Saying that the Duterte administration has “nothing to hide,” Malacañang on Saturday said rapporteurs from the United Nations (UN) are welcome to investigate the spate of extrajudicial killings of drug suspects amid the government’s intensified war on drugs.
Presidential Communications Secretary Martin Andanar said that while there is no formal invitation to the UN to send special rapporteurs, they are welcome to visit the country and look into the alleged killings.
“[This is] a clear manifestation that this administration has nothing to hide before the international community,” Andanar said in a statement.
On Thursday, President Rodrigo Duterte invited UN and European Union officials to conduct a probe into the killings of suspected drug users and pushers.
The president however said they should also engage him in a debate during their visit.
“I will write them a letter to invite them for an investigation… But in keeping with the time-honored principle of the right to be heard, after they interpellate me, I would then interpellate them. I will ask them one by one in an open forum,” Duterte said.
Andanar said the government will welcome UN observers and will listen to what they have to say but “they
should also listen to what we have to say, both in the spirit of mutual respect and out of genuine recognition of our status as a sovereign nation.”
He also explained the importance of the drug war, pointing out that the narcotics trade could lead to a series of problems in the future.
“The all-out war against illegal drugs being waged by law enforcement (agencies) is a war for national survival.
The drug menace has permeated the length and breadth of the country, threatening to destroy the very fabric of our society,” Andanar said.
“We know that widespread drug use not only leads to other crimes, it can also turn the country into a narco state where lawlessness prevails and can set back our efforts at achieving inclusive economic growth,” he added.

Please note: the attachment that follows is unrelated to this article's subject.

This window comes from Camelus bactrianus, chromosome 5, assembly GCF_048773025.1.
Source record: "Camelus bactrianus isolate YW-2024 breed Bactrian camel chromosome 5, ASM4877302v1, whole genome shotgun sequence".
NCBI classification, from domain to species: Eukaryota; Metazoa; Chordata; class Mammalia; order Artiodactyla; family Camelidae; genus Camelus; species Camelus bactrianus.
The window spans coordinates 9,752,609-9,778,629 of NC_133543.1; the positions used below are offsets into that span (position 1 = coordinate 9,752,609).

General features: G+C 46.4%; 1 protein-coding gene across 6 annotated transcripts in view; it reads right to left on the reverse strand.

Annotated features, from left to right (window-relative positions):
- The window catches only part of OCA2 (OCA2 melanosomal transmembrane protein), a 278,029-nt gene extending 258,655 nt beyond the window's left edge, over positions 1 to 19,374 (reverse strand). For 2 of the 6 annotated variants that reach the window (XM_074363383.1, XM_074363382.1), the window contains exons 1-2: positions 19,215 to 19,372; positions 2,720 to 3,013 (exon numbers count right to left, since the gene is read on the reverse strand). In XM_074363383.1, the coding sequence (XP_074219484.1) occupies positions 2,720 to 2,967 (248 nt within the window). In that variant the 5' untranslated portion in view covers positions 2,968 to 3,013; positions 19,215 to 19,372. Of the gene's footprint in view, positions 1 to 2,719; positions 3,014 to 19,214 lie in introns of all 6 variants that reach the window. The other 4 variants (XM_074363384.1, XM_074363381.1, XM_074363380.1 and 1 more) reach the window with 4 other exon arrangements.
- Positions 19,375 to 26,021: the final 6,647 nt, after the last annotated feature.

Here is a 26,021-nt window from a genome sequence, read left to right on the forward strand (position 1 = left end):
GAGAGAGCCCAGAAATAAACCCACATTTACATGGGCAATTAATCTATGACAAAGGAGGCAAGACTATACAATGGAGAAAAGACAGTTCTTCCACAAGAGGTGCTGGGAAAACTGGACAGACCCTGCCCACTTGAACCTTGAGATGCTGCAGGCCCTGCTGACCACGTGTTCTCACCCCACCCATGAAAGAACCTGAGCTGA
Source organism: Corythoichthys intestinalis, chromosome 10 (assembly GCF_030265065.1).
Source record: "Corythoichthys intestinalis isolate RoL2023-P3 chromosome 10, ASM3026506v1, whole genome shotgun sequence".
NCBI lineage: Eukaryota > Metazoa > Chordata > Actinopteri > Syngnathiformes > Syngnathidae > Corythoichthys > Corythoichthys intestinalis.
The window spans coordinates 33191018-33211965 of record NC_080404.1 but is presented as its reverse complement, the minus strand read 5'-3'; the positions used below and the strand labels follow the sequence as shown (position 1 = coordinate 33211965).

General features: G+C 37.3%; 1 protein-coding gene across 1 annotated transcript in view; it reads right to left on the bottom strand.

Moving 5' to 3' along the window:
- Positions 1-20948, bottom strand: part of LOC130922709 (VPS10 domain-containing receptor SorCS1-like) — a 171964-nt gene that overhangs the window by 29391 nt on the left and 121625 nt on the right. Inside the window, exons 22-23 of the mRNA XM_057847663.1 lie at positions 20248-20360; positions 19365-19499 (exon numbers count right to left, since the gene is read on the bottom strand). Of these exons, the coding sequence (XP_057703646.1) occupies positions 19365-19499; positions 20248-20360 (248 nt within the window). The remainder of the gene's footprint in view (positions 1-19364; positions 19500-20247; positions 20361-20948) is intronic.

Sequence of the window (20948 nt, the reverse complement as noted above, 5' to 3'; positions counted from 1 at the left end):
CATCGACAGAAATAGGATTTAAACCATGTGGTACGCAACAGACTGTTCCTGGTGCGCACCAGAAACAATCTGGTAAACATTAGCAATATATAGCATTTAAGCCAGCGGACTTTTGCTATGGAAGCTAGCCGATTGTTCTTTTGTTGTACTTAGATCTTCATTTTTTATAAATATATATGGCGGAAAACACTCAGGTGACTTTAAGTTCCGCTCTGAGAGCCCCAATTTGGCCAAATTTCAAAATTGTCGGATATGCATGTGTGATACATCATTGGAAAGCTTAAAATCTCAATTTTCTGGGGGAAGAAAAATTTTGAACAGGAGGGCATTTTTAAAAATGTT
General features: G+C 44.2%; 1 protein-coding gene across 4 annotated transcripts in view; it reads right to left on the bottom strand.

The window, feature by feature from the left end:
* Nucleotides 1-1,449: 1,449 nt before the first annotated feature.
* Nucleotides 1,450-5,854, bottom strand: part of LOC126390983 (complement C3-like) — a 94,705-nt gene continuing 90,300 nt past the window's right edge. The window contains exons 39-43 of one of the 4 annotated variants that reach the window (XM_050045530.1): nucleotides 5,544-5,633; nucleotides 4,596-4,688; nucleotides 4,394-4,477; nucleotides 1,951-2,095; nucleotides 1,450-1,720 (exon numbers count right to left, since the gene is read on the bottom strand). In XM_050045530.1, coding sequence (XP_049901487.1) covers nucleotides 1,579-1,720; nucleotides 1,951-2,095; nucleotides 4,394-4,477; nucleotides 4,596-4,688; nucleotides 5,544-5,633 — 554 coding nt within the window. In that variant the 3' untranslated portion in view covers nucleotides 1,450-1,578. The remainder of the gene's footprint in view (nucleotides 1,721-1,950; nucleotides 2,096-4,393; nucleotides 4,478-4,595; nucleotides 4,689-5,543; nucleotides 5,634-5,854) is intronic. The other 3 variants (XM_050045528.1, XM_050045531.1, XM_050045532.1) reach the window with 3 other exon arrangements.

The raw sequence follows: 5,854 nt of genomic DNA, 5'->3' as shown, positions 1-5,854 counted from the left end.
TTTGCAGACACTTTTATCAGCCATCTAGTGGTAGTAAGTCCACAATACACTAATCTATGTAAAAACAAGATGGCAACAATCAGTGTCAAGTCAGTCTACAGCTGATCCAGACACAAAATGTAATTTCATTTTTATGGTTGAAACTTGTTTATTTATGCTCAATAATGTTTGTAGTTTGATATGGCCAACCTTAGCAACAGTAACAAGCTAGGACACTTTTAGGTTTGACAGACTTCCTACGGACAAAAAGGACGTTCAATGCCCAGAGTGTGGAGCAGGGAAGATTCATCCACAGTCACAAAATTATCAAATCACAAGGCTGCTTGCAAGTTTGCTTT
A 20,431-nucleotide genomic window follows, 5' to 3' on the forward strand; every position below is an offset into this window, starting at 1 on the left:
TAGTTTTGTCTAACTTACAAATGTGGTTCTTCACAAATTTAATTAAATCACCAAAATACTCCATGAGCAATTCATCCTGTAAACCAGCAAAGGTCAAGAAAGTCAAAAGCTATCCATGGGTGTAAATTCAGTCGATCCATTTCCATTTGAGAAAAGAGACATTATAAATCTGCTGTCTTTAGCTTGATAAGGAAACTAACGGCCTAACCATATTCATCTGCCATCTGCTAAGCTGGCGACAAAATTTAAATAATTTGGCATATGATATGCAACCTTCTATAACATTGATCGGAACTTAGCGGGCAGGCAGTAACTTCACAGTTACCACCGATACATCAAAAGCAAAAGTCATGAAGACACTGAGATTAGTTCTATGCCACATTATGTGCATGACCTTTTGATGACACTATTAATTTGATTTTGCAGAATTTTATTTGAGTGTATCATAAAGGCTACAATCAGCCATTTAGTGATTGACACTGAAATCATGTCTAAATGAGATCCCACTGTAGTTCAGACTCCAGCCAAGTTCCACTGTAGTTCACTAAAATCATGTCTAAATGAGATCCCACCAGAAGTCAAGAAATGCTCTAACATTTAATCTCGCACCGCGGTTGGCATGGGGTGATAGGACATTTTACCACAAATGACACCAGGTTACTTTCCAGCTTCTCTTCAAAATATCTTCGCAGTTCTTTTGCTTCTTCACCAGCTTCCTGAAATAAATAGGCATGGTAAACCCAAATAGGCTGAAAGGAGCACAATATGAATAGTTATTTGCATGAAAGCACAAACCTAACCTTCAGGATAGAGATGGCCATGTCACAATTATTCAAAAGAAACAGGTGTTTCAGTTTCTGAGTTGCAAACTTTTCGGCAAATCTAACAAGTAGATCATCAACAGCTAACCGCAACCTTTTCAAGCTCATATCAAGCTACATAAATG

The Philippine National Police has reported that more than 3,000 drug suspects have been killed by police in operations and unknown vigilante groups since Duterte took office on June 30.
The President himself has said that those brutally killed and found with signs indicating that they were drug dealers could have been slain by rivals to make it appear that they were victims of summary executions by state forces.
Meanwhile, a militant human rights watchdog also on Saturday welcomed Duterte’s recent statements against the United States and its military stationed in the country, saying that they are responsible for various atrocities in Mindanao and in several regions abroad.
Karapatan in a statement said Duterte’s call for US troops to leave Mindanao is backed by records of human rights violations that they committed.
The human rights watchdog cited the report of the Department of National Defense that there are 107 US military personnel in Mindanao conducting various surveillance and drone operations.
“They include 50 US Marines, 17 US army, 20 US Special Forces, plus US Navy and civilian personnel,” said Cristina Palabay, secretary general of Karapatan.
Palabay added that the US government’s avowed concern for the human rights situation in the country amid the Duterte administration’s war on drugs is hypocritical.
“[The US government] has an undeniable record of perpetrating and instigating the worst forms of human and people’s rights violations in the country and the world over,” she said.
Karapatan urged Duterte to take concrete steps to end US intervention in the Philippines by abrogating existing agreements with the US government.
Among these agreements are the US-RP Mutual Defense Treaty, US-RP Visiting Forces Agreement, US-PH Enhanced Defense Cooperation Agreement, and all agreements legitimizing US presence and intervention in the Philippines.
Karapatan also urged the President to address the spate of extrajudicial killings of drug suspects.
“He (President Duterte) should call for a stop to the killings, prosecute and hold accountable perpetrators of the extrajudicial killings, including those from the police,” Palabay said.
Karapatan, meanwhile, expressed alarm over the move of the President to enlist the Armed Forces of the Philippines (AFP) in the anti-drugs campaign.
Palabay said the use of the military and other mercenaries in so-called wars against drugs is a concept that was peddled by the US government in countries such as Mexico and Colombia.
“It is a form of military intervention which justifies American military and financial support for governments to maintain and protect US political and economic influence. It has been proven that US-funded drug wars have not eliminated the drug menace, but have targeted the civilian population in countries struggling for change,” Palabay said.